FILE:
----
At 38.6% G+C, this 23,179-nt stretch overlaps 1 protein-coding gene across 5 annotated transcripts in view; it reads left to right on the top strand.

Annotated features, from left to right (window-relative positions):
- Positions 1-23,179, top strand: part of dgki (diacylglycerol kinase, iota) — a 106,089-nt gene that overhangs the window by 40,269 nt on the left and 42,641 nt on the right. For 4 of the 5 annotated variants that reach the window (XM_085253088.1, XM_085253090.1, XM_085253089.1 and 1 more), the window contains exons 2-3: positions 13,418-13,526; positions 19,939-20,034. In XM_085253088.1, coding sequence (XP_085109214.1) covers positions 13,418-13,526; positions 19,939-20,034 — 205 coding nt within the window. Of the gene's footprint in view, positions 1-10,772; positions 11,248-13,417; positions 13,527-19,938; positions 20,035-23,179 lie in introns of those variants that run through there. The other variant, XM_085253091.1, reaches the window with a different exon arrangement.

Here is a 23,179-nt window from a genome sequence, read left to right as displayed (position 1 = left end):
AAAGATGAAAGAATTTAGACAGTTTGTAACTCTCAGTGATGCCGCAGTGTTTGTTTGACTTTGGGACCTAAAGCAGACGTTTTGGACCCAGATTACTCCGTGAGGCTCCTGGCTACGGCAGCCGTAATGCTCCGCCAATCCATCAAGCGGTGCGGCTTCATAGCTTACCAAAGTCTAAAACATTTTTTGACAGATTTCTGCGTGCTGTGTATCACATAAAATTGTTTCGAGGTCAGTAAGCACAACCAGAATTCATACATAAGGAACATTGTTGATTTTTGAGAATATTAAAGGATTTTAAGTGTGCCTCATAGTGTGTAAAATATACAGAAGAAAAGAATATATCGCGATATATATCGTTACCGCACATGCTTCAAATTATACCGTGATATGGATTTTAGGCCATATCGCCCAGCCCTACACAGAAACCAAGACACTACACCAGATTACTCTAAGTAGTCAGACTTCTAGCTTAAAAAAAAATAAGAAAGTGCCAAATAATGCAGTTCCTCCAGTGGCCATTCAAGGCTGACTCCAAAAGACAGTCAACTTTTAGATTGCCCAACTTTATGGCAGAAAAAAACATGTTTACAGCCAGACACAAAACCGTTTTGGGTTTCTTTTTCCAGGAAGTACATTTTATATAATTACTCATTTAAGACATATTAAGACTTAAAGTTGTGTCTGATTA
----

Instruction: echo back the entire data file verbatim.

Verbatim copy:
At 38.6% G+C, this 23,179-nt stretch overlaps 1 protein-coding gene across 5 annotated transcripts in view; it reads left to right on the top strand.

Annotated features, from left to right (window-relative positions):
- Positions 1-23,179, top strand: part of dgki (diacylglycerol kinase, iota) — a 106,089-nt gene that overhangs the window by 40,269 nt on the left and 42,641 nt on the right. For 4 of the 5 annotated variants that reach the window (XM_085253088.1, XM_085253090.1, XM_085253089.1 and 1 more), the window contains exons 2-3: positions 13,418-13,526; positions 19,939-20,034. In XM_085253088.1, coding sequence (XP_085109214.1) covers positions 13,418-13,526; positions 19,939-20,034 — 205 coding nt within the window. Of the gene's footprint in view, positions 1-10,772; positions 11,248-13,417; positions 13,527-19,938; positions 20,035-23,179 lie in introns of those variants that run through there. The other variant, XM_085253091.1, reaches the window with a different exon arrangement.

Here is a 23,179-nt window from a genome sequence, read left to right as displayed (position 1 = left end):
AAAGATGAAAGAATTTAGACAGTTTGTAACTCTCAGTGATGCCGCAGTGTTTGTTTGACTTTGGGACCTAAAGCAGACGTTTTGGACCCAGATTACTCCGTGAGGCTCCTGGCTACGGCAGCCGTAATGCTCCGCCAATCCATCAAGCGGTGCGGCTTCATAGCTTACCAAAGTCTAAAACATTTTTTGACAGATTTCTGCGTGCTGTGTATCACATAAAATTGTTTCGAGGTCAGTAAGCACAACCAGAATTCATACATAAGGAACATTGTTGATTTTTGAGAATATTAAAGGATTTTAAGTGTGCCTCATAGTGTGTAAAATATACAGAAGAAAAGAATATATCGCGATATATATCGTTACCGCACATGCTTCAAATTATACCGTGATATGGATTTTAGGCCATATCGCCCAGCCCTACACAGAAACCAAGACACTACACCAGATTACTCTAAGTAGTCAGACTTCTAGCTTAAAAAAAAATAAGAAAGTGCCAAATAATGCAGTTCCTCCAGTGGCCATTCAAGGCTGACTCCAAAAGACAGTCAACTTTTAGATTGCCCAACTTTATGGCAGAAAAAAACATGTTTACAGCCAGACACAAAACCGTTTTGGGTTTCTTTTTCCAGGAAGTACATTTTATATAATTACTCATTTAAGACATATTAAGACTTAAAGTTGTGTCTGATTA